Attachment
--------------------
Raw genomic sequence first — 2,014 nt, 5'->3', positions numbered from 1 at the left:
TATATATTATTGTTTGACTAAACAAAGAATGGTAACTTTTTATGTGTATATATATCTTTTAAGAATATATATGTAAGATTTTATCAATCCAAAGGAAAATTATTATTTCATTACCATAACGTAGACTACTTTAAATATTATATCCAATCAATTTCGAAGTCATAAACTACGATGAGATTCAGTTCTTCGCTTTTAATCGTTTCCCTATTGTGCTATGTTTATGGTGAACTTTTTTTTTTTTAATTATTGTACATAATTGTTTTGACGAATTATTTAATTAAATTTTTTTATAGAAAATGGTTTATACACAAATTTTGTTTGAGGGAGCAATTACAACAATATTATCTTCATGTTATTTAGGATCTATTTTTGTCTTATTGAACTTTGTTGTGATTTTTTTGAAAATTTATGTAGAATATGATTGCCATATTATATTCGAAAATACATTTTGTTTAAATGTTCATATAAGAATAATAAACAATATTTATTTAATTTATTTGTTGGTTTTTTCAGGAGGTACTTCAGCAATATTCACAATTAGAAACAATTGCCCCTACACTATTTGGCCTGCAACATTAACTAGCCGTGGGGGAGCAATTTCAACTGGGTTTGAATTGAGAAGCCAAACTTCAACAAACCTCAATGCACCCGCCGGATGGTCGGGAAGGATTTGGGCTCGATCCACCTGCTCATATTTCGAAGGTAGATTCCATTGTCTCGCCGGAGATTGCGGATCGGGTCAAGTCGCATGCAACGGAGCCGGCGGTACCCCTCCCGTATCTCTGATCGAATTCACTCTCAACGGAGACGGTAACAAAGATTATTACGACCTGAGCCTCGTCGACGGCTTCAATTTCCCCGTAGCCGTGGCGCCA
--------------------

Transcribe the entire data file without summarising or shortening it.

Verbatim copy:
Raw genomic sequence first — 2,014 nt, 5'->3', positions numbered from 1 at the left:
TATATATTATTGTTTGACTAAACAAAGAATGGTAACTTTTTATGTGTATATATATCTTTTAAGAATATATATGTAAGATTTTATCAATCCAAAGGAAAATTATTATTTCATTACCATAACGTAGACTACTTTAAATATTATATCCAATCAATTTCGAAGTCATAAACTACGATGAGATTCAGTTCTTCGCTTTTAATCGTTTCCCTATTGTGCTATGTTTATGGTGAACTTTTTTTTTTTTAATTATTGTACATAATTGTTTTGACGAATTATTTAATTAAATTTTTTTATAGAAAATGGTTTATACACAAATTTTGTTTGAGGGAGCAATTACAACAATATTATCTTCATGTTATTTAGGATCTATTTTTGTCTTATTGAACTTTGTTGTGATTTTTTTGAAAATTTATGTAGAATATGATTGCCATATTATATTCGAAAATACATTTTGTTTAAATGTTCATATAAGAATAATAAACAATATTTATTTAATTTATTTGTTGGTTTTTTCAGGAGGTACTTCAGCAATATTCACAATTAGAAACAATTGCCCCTACACTATTTGGCCTGCAACATTAACTAGCCGTGGGGGAGCAATTTCAACTGGGTTTGAATTGAGAAGCCAAACTTCAACAAACCTCAATGCACCCGCCGGATGGTCGGGAAGGATTTGGGCTCGATCCACCTGCTCATATTTCGAAGGTAGATTCCATTGTCTCGCCGGAGATTGCGGATCGGGTCAAGTCGCATGCAACGGAGCCGGCGGTACCCCTCCCGTATCTCTGATCGAATTCACTCTCAACGGAGACGGTAACAAAGATTATTACGACCTGAGCCTCGTCGACGGCTTCAATTTCCCCGTAGCCGTGGCGCCA